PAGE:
• Welcome to Phoenix Rising!

    Created in 2008, Phoenix Rising is the largest and oldest forum dedicated to furthering the understanding of and finding treatments for complex chronic illnesses such as chronic fatigue syndrome (ME/CFS), fibromyalgia (FM), long COVID, postural orthostatic tachycardia syndrome (POTS), mast cell activation syndrome (MCAS), and allied diseases.

    To register, simply click the Register button at the top right.

Ontario (Canada) announces Task Force for Environmental Health, but wait...

ScottTriGuy

Stop the harm. Start the research and treatment.
Messages
1,402
Location
Toronto, Canada
https://johnmolot.com/2016/05/12/timely-news/

I cannot find a press release from the govt to confirm, but presumably true as Dr John Molot is on the task force.

But wait...how is ME an environmental illness? How is FM?

I can see how multiple chemical sensitivities is environmental.

Is this another example of category error for ME?

Molot claims that Dr Hu, the Chair, "is a strong proponent of MCS as a biological condition". I'm curious as to his beliefs about ME, and how ME is categorized as an 'environmental' illness.
 

Chrisb

Senior Member
Messages
1,051
The ambiguities may be of a linguistic nature. There is the use of the old problem term "people with....". Does this mean, all people with, some people with, people within a particular subgroup? It may all be perfectly sensible,... or not....time will tell.
 

Old Bones

Senior Member
Messages
808
https://johnmolot.com/2016/05/12/timely-news/
But wait...how is ME an environmental illness.

I consider the task force good news, especially since many would consider evvironmental illness to fall under the category of MUPS (medically unexplained physical symptoms). But . . .

After having our home renovated with well-researched and environmentally-safe building products, and carefully choosing every item we bring home (furniture, etc.) using the same strict criteria, my MCS symptoms are much reduced. However, I'm still disabled by ME.
 

shannah

Senior Member
Messages
1,429
M.E. is certainly impacted by the environment but other than a subgroup coming down with what appears to be M.E. or something similar through toxic exposure, it puzzles me why they continue to keep it under Environmental Illness.

Wonder who else will be on this task force and who is responsible for appointment. It could be good ... or it could be not so good.

"As a clinician, I am one of 15 people selected to be on the Task Force. There is representation from other important stakeholders, such as patient groups, researchers, and public health professionals, and there are several full time employees of the Ministry assigned to work with the Task Force as well."

https://johnmolot.com/2016/05/12/timely-news/
 

shannah

Senior Member
Messages
1,429
Perhaps we could find out what the process is to apply and get some strong knowledgeable advocates from Ontario to put forth their names or have others nominate them.

@ScottTriGuy would seem an obvious candidate but have no idea whether this is something he would consider or not.
 
Last edited:

ScottTriGuy

Stop the harm. Start the research and treatment.
Messages
1,402
Location
Toronto, Canada
Good to see 5 patient representatives on the team - and an acknowledgement of "stigmatization in clinical settings" - seems like a good thing...

http://www.health.gov.on.ca/en/public/programs/environmentalhealth/default.aspx

Task Force on Environmental Health
Many Ontarians live with conditions triggered by environmental factors that are difficult to diagnose and treat.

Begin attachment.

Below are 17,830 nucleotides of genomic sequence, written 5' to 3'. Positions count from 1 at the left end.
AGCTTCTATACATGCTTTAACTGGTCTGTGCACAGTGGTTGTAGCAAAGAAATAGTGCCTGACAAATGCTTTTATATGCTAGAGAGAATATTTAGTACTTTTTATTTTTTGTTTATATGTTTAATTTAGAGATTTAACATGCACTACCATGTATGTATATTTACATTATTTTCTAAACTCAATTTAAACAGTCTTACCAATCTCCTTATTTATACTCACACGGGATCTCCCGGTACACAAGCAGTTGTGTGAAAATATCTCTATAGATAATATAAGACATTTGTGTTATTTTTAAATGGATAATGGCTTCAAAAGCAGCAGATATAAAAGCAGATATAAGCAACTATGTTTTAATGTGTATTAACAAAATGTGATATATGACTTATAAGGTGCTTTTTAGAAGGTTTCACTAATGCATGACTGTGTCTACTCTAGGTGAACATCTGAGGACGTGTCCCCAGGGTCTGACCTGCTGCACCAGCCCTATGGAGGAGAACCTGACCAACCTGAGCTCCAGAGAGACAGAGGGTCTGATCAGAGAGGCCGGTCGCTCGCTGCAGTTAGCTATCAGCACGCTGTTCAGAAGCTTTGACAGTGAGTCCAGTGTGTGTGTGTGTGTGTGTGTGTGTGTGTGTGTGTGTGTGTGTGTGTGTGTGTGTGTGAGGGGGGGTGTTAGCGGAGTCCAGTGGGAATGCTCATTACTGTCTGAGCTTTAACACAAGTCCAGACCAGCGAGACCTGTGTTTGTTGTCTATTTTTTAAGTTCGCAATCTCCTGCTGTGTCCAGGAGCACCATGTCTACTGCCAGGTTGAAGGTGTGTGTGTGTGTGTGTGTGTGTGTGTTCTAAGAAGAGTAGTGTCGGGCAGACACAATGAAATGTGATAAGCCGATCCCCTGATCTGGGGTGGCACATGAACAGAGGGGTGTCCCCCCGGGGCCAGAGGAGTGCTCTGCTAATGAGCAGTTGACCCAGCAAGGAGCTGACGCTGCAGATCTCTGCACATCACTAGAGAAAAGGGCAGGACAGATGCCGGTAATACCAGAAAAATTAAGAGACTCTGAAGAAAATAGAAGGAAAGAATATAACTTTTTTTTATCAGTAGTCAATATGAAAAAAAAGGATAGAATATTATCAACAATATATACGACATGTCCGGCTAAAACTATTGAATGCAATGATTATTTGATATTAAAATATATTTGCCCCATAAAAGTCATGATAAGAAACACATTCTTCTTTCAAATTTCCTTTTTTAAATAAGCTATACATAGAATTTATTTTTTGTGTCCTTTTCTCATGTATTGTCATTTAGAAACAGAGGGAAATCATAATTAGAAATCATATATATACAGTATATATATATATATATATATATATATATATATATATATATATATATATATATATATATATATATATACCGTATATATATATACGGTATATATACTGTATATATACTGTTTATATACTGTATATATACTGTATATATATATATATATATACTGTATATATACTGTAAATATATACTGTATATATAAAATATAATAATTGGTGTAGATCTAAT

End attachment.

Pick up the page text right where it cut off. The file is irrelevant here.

These conditions may include:

  • Environmental Sensitivities/Multiple Chemical Sensitivity;
  • Myalgic Encephalomyelitis/Chronic Fatigue Syndrome; and
  • Fibromyalgia.
People diagnosed with these types of conditions face challenges in their experiences as patients, from diagnosis to treatment to living with the long-term impacts. People also suffer from stigmatization in clinical settings, the workplace and other areas of their lives as a result of a general lack of understanding of these complex conditions.

The Ministry of Health and Long-Term Care (MOHLTC) has announced the establishment of a Task Force on Environmental Health to provide recommendations and advice to:

  • inform possible guidelines and policies to support patients with conditions triggered by environmental factors;
  • increase public and health care providers' knowledge of health conditions triggered by environmental factors;
  • identify gaps in evidence, knowledge transfer and care for those affected by these conditions; and
  • identify patient-focused actions to improve health outcomes of affected patients.
The Task Force consists of 15 members appointed by the Minister of Health and Long-Term Care, of which 1/3 are patients or caregivers. The Task Force has a term of up to three years beginning in 2016 and ending in 2019. The Task Force members are:

  • Howard Hu (Chair), Dean, Dalla Lana School of Public Health, University of Toronto
  • Neil Stuart (Vice-Chair), Health Care Consultant
  • Bill Manson, Senior Director, Performance Management, Toronto Central Local Health Integration Network
  • Cornelia Baines, Professor Emerita, Dalla Lana Faculty of Public Health, University of Toronto
  • Denise Magi, Vice-President, Myalgic Encephalomyelitis Association of Ontario
  • Dona Bowers, Physician, Somerset West Community Health Centre
  • Izzat Jiwani, person with lived experience
  • Joanne Plaxton, Director, Health Equity Branch, Ontario Ministry of Health and Long-Term Care
  • John Molot, Staff Physician and Medical/Legal Liaison, Environmental Health Clinic, Women's College Hospital
  • Julie Schroeder, Standards Development Branch, Ontario Ministry of the Environment and Climate Change
  • Maureen MacQuarrie, person with lived experience
  • Mike Ford, person with lived experience
  • Nancy Sikich, Director, Health Technology Assessment, Health Quality Ontario
  • Sharron Ellis, person with lived experience
  • Varda Burstyn, person with lived experience
Secretariat support for the Task Force is provided by the MOHLTC. Regular updates will be provided to interested stakeholders.